Comfort For The New Year?

Published on: 11th January 2021

This New Year feels different to most; the passing of time was not marked with its usual, glorious bang, but rather quietly celebrated from the sofas of homes across the world. Many of us find ourselves in the same circumstances as we have been for the last ten months, and it can be hard to reconcile this feeling of stasis with the welcome notion of a fresh start. But there is a light at the end of the tunnel – and in the meantime, the combined factors of cold weather and lockdown measures make it the perfect time to curl up with a book. The latest Furrowed Middlebrow titles, a collection of novels by Stella Gibbons and Margery Sharp, offer wonderfully astute observations of character and relationships, comedic yet poignant stories that will bring both comfort and escapism. 

‘Nothing is wrong at all [with Tregulla] except complete and utter mental isolation and starvation’ claims an exasperated Una at the beginning of Gibbons’s The Weather at Tregulla (1962). Though Una’s plans to escape to London are foiled by the financial implications of her mother’s death, her frustration at being stuck in ‘the most boring place on God’s earth’ is no doubt something we can all relate to. Unable to pursue the theatrical career she had planned for herself, Una has to stay in a remote corner of Cornwall – a place in which nothing much changes except the weather.

Her predicament is shared by the young protagonists of Sharp’s Fanfare for Tin Trumpets (1933). The novel opens with Henry and Alistair deciding to move to London to chase dreams of teaching and writing. Alistair in particular is impatient to begin his career, calculating his savings to be just enough to keep him afloat whilst he writes two excellent novels. Needless to say, things do not go exactly to plan. In both novels, these restless young characters are confronted with the reality that one cannot predict the future. It is a realisation that we’ve all had to face time and time again over the past year – but though we may often feel like disheartened Una, both novels also offer a plenty of solace.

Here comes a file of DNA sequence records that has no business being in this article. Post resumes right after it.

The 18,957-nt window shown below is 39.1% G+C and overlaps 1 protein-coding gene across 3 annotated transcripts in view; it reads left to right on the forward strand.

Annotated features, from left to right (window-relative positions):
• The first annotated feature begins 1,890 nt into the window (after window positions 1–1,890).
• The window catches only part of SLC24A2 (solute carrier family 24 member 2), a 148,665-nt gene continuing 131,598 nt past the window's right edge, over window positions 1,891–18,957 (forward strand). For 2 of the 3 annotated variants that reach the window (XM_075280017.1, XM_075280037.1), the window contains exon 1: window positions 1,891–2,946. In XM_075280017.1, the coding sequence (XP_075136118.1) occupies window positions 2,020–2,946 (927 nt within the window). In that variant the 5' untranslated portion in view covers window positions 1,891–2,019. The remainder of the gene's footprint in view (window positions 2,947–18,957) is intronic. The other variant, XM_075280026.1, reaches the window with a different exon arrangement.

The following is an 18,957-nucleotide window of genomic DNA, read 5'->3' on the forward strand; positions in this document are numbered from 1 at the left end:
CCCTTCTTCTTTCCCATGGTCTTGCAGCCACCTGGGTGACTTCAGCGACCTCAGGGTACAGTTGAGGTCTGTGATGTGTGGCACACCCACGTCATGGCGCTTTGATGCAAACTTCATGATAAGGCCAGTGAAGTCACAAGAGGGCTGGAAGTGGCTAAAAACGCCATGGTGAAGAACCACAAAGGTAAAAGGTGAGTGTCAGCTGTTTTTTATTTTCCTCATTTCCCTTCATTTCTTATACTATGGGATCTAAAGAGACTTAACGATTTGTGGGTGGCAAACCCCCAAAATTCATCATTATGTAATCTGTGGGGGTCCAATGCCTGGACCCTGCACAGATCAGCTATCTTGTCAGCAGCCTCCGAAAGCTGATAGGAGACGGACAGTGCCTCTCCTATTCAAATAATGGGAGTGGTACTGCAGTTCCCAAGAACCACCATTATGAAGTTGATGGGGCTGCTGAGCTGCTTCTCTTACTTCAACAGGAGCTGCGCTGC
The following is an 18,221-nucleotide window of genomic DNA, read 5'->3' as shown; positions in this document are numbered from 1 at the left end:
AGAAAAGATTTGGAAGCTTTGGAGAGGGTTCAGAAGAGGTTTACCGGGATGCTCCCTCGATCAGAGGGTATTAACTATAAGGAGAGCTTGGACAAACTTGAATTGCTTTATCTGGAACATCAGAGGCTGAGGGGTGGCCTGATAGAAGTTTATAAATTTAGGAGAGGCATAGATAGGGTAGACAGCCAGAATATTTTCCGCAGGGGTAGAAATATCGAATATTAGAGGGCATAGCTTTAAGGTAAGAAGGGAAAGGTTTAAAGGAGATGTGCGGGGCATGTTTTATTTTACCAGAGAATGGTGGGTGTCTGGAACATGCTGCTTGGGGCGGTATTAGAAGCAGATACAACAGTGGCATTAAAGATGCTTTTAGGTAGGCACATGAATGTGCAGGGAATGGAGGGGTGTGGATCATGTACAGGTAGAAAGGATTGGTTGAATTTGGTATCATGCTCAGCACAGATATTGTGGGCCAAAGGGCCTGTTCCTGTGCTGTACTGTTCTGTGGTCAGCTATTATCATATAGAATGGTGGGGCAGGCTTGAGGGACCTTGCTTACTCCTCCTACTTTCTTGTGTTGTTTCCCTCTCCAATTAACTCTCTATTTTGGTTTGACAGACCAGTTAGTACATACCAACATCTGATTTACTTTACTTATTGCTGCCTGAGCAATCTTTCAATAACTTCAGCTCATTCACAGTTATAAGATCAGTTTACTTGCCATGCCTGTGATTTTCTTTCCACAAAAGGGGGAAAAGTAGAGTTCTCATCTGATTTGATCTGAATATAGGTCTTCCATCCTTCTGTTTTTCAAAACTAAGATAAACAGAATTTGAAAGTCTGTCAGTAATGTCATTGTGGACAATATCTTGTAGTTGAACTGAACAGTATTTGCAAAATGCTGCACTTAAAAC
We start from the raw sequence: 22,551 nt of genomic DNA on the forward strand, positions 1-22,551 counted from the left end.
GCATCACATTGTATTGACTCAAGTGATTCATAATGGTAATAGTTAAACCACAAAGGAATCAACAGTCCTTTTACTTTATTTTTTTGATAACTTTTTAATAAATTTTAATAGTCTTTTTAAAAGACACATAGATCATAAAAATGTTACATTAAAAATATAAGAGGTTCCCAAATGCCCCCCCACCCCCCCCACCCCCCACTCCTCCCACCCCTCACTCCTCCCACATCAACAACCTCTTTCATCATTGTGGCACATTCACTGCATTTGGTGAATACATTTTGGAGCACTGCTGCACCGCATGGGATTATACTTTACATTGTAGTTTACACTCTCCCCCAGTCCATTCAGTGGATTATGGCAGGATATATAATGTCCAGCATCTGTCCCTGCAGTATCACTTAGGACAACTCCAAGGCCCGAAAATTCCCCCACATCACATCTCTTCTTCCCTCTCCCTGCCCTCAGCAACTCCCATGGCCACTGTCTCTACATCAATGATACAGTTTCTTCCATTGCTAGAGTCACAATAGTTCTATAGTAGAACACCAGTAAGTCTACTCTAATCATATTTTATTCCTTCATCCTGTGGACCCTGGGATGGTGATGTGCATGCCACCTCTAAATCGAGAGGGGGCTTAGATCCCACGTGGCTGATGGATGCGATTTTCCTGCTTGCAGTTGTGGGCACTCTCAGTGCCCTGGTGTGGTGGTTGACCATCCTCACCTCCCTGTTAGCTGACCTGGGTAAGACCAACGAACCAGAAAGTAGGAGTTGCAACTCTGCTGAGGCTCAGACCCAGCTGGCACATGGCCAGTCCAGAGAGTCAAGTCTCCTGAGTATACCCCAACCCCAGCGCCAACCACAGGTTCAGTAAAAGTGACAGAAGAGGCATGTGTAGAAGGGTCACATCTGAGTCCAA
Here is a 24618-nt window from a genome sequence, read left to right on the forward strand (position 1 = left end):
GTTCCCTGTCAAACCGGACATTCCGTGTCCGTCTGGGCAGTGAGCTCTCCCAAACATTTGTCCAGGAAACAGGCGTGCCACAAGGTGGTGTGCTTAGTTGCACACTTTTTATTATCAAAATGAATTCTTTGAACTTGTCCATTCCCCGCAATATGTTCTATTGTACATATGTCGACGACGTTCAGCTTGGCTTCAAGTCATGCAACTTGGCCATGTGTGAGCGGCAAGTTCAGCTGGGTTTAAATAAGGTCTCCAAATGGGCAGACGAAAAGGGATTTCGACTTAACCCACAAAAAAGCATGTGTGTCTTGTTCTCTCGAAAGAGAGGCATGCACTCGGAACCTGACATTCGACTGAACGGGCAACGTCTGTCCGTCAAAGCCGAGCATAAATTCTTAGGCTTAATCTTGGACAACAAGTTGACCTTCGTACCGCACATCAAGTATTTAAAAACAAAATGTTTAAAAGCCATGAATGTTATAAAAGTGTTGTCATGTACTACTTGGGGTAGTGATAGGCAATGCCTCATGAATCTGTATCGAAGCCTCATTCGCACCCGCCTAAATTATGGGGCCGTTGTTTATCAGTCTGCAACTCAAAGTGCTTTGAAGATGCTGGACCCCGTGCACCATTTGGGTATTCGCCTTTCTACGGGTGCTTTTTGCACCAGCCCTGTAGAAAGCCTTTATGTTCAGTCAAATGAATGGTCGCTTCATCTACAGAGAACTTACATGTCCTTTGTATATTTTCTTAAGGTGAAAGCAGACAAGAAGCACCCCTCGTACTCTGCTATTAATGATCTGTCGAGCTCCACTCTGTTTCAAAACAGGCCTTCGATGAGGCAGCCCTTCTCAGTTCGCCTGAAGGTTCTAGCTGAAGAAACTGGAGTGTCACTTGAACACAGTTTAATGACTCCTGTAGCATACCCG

Despite her disappointment at being trapped in Tregulla, Una never fails to see the beauty of her surroundings. As is expected of any Gibbons novel, the landscape is described with magnificent detail. Gibbons writes of the ‘rippling foam, under the thin blaze of the young sun, bathed in air blowing across miles of salt water’. If we are not lucky enough to be in lockdown near the sea, Gibbons certainly transports us there. At the end of the novel, a slightly more mature Una looks out over the Cornish coast that she calls home. The sea is ‘a line of blue, deeply coloured as a cornflower, seemingly motionless yet with an indefinable energy quivering through it, an almost angry fullness of life and power’. With this evocative detail – the quivering, indefinable energy beneath a still vista – Gibbons transforms the ocean from being a painful reminder of Una’s isolation into a source of promise and hope.

Characteristic of her observational prowess, Gibbons gives us generous portrayals of flawed characters, always allowing room for growth. If there is a moral or message in her work, it is that we find joy in our relationships with others, no matter how unlikely. More often than not, these relationships morph from animosity and suspicion into warm acceptance. Nowhere is this better illustrated than The Snow-woman (1969). Bitter Maude, whose sombre life has been dictated by the mourning of her three brothers, is outraged when a young waif accidentally gives birth on her sofa – a legacy inherited from Great Aunt Dorothea, no less. She is equally irritable at the prospect of a trip to the South of France with her long-time frenemy, and nothing short of horrified to discover the holiday will also involve confronting some old foes. It will not come as a surprise to any reader that the so-called Snow-woman’s icy demeanour soon melts, softened by the love and care she finds in relationships old and new.

As one character notes at the end of A Pink Front Door (1959), ‘all that matters in the world are duty, courage and love’. The sentiment resonates with our present moment. Though we may not be able to travel to the South of France, beautiful Cornwall or exciting London, we can continue to look out for the people around us, appreciate what we have, and have faith that better times will come. As always, Gibbons’s and Sharp’s writing is both a comfort and a joy, something to relate to and something to transport us: the perfect antidote to navigating uncertain times.

Florence Ward
Twitter: @FlorenceM_W

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